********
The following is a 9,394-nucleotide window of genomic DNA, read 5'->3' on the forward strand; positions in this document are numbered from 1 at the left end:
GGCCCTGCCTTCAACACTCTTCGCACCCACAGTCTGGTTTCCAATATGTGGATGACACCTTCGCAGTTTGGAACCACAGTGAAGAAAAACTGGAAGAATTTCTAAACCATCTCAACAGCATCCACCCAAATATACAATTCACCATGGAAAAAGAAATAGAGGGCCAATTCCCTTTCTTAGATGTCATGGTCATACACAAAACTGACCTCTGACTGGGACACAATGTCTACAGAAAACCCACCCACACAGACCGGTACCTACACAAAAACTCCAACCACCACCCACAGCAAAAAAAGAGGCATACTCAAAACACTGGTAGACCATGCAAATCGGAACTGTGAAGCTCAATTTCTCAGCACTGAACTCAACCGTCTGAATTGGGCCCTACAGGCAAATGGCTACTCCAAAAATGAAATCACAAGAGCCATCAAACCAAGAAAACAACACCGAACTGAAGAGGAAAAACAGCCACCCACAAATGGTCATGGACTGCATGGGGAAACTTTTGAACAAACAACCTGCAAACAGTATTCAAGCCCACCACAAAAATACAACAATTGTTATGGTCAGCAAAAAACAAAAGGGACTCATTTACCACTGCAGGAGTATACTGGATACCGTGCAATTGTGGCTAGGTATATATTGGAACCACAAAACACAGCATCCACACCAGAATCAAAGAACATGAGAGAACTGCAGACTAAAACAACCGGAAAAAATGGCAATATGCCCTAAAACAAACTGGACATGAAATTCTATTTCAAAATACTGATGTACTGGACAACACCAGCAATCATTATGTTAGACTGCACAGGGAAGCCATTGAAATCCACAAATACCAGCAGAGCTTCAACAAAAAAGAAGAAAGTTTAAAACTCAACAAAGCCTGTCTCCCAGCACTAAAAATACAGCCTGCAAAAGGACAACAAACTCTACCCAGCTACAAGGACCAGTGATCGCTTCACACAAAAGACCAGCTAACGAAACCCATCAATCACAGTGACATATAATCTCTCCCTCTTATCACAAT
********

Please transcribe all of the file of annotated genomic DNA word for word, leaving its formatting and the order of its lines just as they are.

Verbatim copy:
The following is a 9,394-nucleotide window of genomic DNA, read 5'->3' on the forward strand; positions in this document are numbered from 1 at the left end:
GGCCCTGCCTTCAACACTCTTCGCACCCACAGTCTGGTTTCCAATATGTGGATGACACCTTCGCAGTTTGGAACCACAGTGAAGAAAAACTGGAAGAATTTCTAAACCATCTCAACAGCATCCACCCAAATATACAATTCACCATGGAAAAAGAAATAGAGGGCCAATTCCCTTTCTTAGATGTCATGGTCATACACAAAACTGACCTCTGACTGGGACACAATGTCTACAGAAAACCCACCCACACAGACCGGTACCTACACAAAAACTCCAACCACCACCCACAGCAAAAAAAGAGGCATACTCAAAACACTGGTAGACCATGCAAATCGGAACTGTGAAGCTCAATTTCTCAGCACTGAACTCAACCGTCTGAATTGGGCCCTACAGGCAAATGGCTACTCCAAAAATGAAATCACAAGAGCCATCAAACCAAGAAAACAACACCGAACTGAAGAGGAAAAACAGCCACCCACAAATGGTCATGGACTGCATGGGGAAACTTTTGAACAAACAACCTGCAAACAGTATTCAAGCCCACCACAAAAATACAACAATTGTTATGGTCAGCAAAAAACAAAAGGGACTCATTTACCACTGCAGGAGTATACTGGATACCGTGCAATTGTGGCTAGGTATATATTGGAACCACAAAACACAGCATCCACACCAGAATCAAAGAACATGAGAGAACTGCAGACTAAAACAACCGGAAAAAATGGCAATATGCCCTAAAACAAACTGGACATGAAATTCTATTTCAAAATACTGATGTACTGGACAACACCAGCAATCATTATGTTAGACTGCACAGGGAAGCCATTGAAATCCACAAATACCAGCAGAGCTTCAACAAAAAAGAAGAAAGTTTAAAACTCAACAAAGCCTGTCTCCCAGCACTAAAAATACAGCCTGCAAAAGGACAACAAACTCTACCCAGCTACAAGGACCAGTGATCGCTTCACACAAAAGACCAGCTAACGAAACCCATCAATCACAGTGACATATAATCTCTCCCTCTTATCACAAT